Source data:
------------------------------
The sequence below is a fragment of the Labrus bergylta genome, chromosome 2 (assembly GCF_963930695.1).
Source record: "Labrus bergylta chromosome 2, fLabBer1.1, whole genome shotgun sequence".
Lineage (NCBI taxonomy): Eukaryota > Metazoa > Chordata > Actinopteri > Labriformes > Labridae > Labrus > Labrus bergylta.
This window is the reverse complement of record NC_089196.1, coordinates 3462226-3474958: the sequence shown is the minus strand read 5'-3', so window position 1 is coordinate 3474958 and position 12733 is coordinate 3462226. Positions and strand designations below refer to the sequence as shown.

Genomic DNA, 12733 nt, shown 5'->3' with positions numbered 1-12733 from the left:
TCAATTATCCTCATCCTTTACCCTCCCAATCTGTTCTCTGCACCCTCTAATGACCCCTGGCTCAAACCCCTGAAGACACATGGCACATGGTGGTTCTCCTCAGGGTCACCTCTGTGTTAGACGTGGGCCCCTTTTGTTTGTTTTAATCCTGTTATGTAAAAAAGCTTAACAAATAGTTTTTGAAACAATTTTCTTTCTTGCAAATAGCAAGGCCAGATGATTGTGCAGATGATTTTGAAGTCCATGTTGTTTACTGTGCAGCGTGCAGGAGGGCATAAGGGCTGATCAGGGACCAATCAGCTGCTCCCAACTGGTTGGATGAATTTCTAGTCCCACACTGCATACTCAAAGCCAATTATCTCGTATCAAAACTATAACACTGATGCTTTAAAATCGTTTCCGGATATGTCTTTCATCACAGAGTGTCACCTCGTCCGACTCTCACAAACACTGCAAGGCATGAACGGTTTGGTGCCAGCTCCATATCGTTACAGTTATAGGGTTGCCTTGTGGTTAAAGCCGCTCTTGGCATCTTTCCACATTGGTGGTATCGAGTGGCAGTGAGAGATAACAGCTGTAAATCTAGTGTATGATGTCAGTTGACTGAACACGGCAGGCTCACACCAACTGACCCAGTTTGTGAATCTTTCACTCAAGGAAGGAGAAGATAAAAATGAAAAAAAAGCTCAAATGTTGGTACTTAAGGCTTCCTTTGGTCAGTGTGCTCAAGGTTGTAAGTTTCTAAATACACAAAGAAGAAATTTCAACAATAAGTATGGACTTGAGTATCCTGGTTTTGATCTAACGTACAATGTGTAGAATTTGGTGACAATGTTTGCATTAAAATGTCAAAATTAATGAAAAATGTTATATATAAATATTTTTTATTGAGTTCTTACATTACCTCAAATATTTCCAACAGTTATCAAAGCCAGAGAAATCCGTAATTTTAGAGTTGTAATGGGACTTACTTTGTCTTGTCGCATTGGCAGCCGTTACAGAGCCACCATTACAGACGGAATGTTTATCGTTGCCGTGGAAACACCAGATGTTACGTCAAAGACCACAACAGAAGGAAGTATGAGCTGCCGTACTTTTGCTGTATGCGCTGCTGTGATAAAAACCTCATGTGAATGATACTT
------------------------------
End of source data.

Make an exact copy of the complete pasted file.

The sequence below is a fragment of the Labrus bergylta genome, chromosome 2 (assembly GCF_963930695.1).
Source record: "Labrus bergylta chromosome 2, fLabBer1.1, whole genome shotgun sequence".
Lineage (NCBI taxonomy): Eukaryota > Metazoa > Chordata > Actinopteri > Labriformes > Labridae > Labrus > Labrus bergylta.
This window is the reverse complement of record NC_089196.1, coordinates 3462226-3474958: the sequence shown is the minus strand read 5'-3', so window position 1 is coordinate 3474958 and position 12733 is coordinate 3462226. Positions and strand designations below refer to the sequence as shown.

Genomic DNA, 12733 nt, shown 5'->3' with positions numbered 1-12733 from the left:
TCAATTATCCTCATCCTTTACCCTCCCAATCTGTTCTCTGCACCCTCTAATGACCCCTGGCTCAAACCCCTGAAGACACATGGCACATGGTGGTTCTCCTCAGGGTCACCTCTGTGTTAGACGTGGGCCCCTTTTGTTTGTTTTAATCCTGTTATGTAAAAAAGCTTAACAAATAGTTTTTGAAACAATTTTCTTTCTTGCAAATAGCAAGGCCAGATGATTGTGCAGATGATTTTGAAGTCCATGTTGTTTACTGTGCAGCGTGCAGGAGGGCATAAGGGCTGATCAGGGACCAATCAGCTGCTCCCAACTGGTTGGATGAATTTCTAGTCCCACACTGCATACTCAAAGCCAATTATCTCGTATCAAAACTATAACACTGATGCTTTAAAATCGTTTCCGGATATGTCTTTCATCACAGAGTGTCACCTCGTCCGACTCTCACAAACACTGCAAGGCATGAACGGTTTGGTGCCAGCTCCATATCGTTACAGTTATAGGGTTGCCTTGTGGTTAAAGCCGCTCTTGGCATCTTTCCACATTGGTGGTATCGAGTGGCAGTGAGAGATAACAGCTGTAAATCTAGTGTATGATGTCAGTTGACTGAACACGGCAGGCTCACACCAACTGACCCAGTTTGTGAATCTTTCACTCAAGGAAGGAGAAGATAAAAATGAAAAAAAAGCTCAAATGTTGGTACTTAAGGCTTCCTTTGGTCAGTGTGCTCAAGGTTGTAAGTTTCTAAATACACAAAGAAGAAATTTCAACAATAAGTATGGACTTGAGTATCCTGGTTTTGATCTAACGTACAATGTGTAGAATTTGGTGACAATGTTTGCATTAAAATGTCAAAATTAATGAAAAATGTTATATATAAATATTTTTTATTGAGTTCTTACATTACCTCAAATATTTCCAACAGTTATCAAAGCCAGAGAAATCCGTAATTTTAGAGTTGTAATGGGACTTACTTTGTCTTGTCGCATTGGCAGCCGTTACAGAGCCACCATTACAGACGGAATGTTTATCGTTGCCGTGGAAACACCAGATGTTACGTCAAAGACCACAACAGAAGGAAGTATGAGCTGCCGTACTTTTGCTGTATGCGCTGCTGTGATAAAAACCTCATGTGAATGATACTT